I've always argued that "THE" modifies freeway and THE number in between is an adjective. This would make sense grammatically. THE most intelligent argument against it was posed by a classmate who said that we don't say, "Take THE Bancroft Street to Boalt." For some very bizarre reasons, no doubt, it dawned on me yesterday while showering that Dorothy follows THE Yellow Brick Road. Bancroft is a proper name and a definite article is redundant. In SoCal, for whatever reason, we don't perceive THE numbers on freeways as proper names but as adjectives modifying freeway in general. It could be THE culture or just utility (we have too damn many freeways yet not nearly enough). But it makes sense. This is also THE reason why when we switch THE wording around slightly "THE" is dropped, e.g. Highway 101 as opposed to THE Highway 101.

THE mysterious tid bit in all this is why THE Pacific Coast Highway becomes simply PCH. I have yet to hear one single individual utter, "Take THE PCH."


Marital Bli$$

Why don't we read about cases like this in Property?

BRIDGEPORT, Conn. - A judge has awarded the former wife of a multimillionaire businessman a divorce settlement worth more than $40 million even though she admitted having affairs with her rock-climbing guide and a man she met on a flight to China.

In addition to a $24 million payment, Susan Sosin will keep the couple's $3.6 million Manhattan apartment, $2 million Utah ski house and $800,000 home in Wallkill, N.Y. But she has to vacate the couple's two mansions in Connecticut and three desert properties in Arizona.

In the divorce granted Wednesday, she also gets to keep $6 million in her brokerage accounts, eight cars and $2.9 million in jewelry, including a ruby piece her husband had bought for her but hadn't given to her prior to their divorce.

Richard Albrecht, attorney for Sosin's husband, Howard, estimated the total value of the award at $43 million, or 27 percent of the estate. She wanted half, he said.

"My opinion is her conduct in this matter affected the award," Albrecht said.

My opinion is the guy got the benefit of his bargain. He should just be glad he's not in California.


Friday, March 25, 2005

Armen the Toolman 1L

I spent almost every second of yesterday moving furniture around and cleaning sh...stuff because my parents, in their eternal wisdom, chose OUR spring break to order new furniture and replace the carpet. As I type this, my forearms are still in pain, and the splinter under the nail of my right ring finger pleasures me until I climax.

In my anger and irritation I may have told my parents that I might as well drop out of law school to become a carpenter or something. Upon deliberation, however, I'd much rather be the lawyer suing the jackass (also me) who installed an extra-high threshold under the door that's ripe for tripping even quadropeds.

Wednesday, March 23, 2005

LA LA LA LA means I hate driving in L.A.

For a while I had a beef with Bay Area drivers, particularly their passive aggressive tendancies (e.g. tailgating, but not honking horn, flashing lights, or passing on the right). Well this time I'd like to give Bay Area drivers credit where credit is due. Shockingly, when it rains, driving patterns in Northern California do not change all that much. Now compare that with Los Angeles.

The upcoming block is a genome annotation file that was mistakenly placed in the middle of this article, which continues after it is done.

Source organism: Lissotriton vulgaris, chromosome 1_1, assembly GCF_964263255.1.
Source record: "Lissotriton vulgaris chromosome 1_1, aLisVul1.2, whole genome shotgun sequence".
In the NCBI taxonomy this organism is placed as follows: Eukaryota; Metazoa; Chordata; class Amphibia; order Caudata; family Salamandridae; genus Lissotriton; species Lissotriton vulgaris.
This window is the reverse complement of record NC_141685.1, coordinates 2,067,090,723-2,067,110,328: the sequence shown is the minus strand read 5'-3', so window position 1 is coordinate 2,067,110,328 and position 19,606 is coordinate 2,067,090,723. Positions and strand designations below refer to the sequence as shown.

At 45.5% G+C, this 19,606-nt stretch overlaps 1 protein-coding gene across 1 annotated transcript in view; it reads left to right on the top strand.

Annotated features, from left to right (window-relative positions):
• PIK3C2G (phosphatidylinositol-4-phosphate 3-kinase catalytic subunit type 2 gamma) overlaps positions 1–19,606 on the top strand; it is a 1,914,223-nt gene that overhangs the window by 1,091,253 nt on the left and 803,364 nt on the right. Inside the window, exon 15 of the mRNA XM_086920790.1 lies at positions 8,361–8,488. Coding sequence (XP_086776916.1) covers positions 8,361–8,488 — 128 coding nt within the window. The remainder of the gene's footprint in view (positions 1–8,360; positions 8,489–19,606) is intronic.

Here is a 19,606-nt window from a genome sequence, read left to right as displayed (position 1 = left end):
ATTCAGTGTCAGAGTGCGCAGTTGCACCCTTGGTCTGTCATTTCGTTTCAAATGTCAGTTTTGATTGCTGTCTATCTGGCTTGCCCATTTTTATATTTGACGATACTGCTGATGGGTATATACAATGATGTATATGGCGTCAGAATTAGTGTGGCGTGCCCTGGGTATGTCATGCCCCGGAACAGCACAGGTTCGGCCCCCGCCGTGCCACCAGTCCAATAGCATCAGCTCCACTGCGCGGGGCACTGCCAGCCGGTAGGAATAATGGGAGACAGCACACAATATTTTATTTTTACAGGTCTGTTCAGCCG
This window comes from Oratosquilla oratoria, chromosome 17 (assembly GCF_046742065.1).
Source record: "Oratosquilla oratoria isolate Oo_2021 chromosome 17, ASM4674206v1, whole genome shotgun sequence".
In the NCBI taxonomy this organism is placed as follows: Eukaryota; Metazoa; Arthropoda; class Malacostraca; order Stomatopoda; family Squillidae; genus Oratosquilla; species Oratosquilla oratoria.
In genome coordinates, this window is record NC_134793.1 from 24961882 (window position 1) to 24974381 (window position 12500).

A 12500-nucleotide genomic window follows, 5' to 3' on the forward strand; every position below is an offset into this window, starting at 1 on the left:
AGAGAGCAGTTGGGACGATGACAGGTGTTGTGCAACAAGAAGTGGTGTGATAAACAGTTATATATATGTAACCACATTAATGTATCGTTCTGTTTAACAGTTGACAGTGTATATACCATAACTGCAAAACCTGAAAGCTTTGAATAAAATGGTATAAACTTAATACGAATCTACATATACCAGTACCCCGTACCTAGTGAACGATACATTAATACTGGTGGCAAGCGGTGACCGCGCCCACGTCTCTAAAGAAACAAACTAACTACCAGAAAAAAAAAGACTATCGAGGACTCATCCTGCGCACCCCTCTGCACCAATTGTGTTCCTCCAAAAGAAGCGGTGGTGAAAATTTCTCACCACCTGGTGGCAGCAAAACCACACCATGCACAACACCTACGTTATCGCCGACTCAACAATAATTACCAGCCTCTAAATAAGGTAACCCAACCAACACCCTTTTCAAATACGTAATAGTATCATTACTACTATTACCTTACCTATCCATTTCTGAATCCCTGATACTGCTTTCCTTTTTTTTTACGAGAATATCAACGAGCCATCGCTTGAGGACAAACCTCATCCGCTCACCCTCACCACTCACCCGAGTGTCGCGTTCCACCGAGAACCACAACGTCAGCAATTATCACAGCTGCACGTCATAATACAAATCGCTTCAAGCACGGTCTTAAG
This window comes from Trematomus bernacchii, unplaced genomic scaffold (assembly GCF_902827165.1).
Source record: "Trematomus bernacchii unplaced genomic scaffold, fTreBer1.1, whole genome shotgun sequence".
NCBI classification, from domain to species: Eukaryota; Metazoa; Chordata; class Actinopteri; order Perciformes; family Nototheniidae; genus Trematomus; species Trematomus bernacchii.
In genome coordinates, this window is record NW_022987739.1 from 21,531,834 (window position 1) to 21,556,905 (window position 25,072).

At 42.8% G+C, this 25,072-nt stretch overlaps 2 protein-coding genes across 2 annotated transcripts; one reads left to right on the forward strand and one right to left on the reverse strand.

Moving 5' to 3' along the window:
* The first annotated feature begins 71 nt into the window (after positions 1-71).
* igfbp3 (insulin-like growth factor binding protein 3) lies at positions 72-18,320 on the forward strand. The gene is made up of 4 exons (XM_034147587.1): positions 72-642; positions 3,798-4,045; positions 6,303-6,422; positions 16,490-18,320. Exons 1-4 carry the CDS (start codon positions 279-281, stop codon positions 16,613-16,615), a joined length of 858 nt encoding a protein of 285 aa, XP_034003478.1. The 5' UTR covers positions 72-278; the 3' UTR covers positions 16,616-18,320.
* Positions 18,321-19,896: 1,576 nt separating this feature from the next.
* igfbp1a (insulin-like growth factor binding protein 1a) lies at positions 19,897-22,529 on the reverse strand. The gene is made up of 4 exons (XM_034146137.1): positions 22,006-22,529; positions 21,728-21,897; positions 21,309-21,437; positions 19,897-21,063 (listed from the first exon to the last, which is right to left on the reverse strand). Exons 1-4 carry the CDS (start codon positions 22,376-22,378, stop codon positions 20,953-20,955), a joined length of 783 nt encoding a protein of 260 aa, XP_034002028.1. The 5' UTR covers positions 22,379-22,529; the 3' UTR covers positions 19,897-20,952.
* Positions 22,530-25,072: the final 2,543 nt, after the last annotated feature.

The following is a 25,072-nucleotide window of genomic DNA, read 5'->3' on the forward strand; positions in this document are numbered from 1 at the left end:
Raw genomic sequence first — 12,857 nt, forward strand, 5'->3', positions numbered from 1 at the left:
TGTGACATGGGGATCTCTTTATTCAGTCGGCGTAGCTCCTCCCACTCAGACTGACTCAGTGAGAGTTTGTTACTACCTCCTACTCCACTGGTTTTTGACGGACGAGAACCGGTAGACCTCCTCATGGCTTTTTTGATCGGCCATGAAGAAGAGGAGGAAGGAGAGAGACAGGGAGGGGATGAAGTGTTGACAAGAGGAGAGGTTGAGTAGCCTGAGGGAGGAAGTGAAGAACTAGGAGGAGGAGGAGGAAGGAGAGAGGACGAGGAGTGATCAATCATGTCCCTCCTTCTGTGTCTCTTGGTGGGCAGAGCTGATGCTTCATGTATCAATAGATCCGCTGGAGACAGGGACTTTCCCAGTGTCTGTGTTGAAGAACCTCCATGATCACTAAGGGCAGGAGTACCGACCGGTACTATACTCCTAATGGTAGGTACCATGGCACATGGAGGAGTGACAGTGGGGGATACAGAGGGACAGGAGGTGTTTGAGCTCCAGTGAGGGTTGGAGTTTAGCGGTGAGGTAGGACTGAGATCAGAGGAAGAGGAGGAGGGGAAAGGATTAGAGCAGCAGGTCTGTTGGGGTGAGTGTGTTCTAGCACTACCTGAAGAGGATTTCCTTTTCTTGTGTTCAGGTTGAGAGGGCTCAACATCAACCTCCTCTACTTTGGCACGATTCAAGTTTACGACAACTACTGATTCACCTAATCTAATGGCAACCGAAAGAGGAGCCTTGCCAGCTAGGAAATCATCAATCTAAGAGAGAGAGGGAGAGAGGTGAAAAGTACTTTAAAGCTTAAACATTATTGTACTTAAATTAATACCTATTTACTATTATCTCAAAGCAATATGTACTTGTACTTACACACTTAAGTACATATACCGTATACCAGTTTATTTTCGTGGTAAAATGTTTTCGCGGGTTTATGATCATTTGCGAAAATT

1. Rush hour began around 2 pm when drops of water began to fall. (Oh no, I'm made of sugar, I need to get home).

2. Anyone who had watched the news and knew there might be rain, drove to work (that is, those who otherwise would have taken mass transit).

3. As a result, I saw at least one bus with a single passenger on board, and several more with only 2 or 3.

4. An LAPD car tailgated then passed on the right while travelling N/B on the 405.
Ah, can't wait to hop on the BART where the nutcases travel in the same car as you.

Monday, March 21, 2005

The Little Things

What the hell is Spring Break without MTV's Springer Break? Sheesh. I bet they'll have the bodacious babes next week when I'm struggling to find "oral arguments" in Black's Law Dictionary. And don't get me started about MTV cancelling that one show way back when hosted by Sisqo. What was the premise of the show anyway?

Out of Class Learning Experience

A lot of high school and college physics students take field trips to Six Flags Magic Mountain to see various forces and other concepts in action.

I think every law student should take a field trip there to see K law, torts, crim, and property (to the extent that you're giving up too much of it when buying a drop of water) at work. Remember, they're not responsible for your personal items, so you might want to leave those Gilbert's outlines at home.

Friday, March 18, 2005

A Taste of Cal

I really should have posted this before my vacation message below, but anyway. There were two articles on the front page of the daily cal yesterday that caught my eye as a bit odd (even by Berkeley standards).

First we have the coalition trying to close down liquor stores in South Berkeley. The by-line says it all: "Crime Would Dry Up If Liquor Sales Were Curbed, Residents Say." The article as a whole has a couple of other tid bits that are quite amusing, such as S. Berkeley has a lot of crime, it also has a lot of liquor stores, therefore she's made of wood. I really wonder if people have heard of the 18th and 21st Amendments.

Second, we have the 63-year old creep arrested for using a shoe camera to get upskirt footage. Specifically:
Robert Knop, 63, was arrested last Thursday at the Richmond Costco when 16-year-old twins thought they saw him filming their mother from a camera planted inside his shoe, said Richmond police Sgt. Mark Gagan.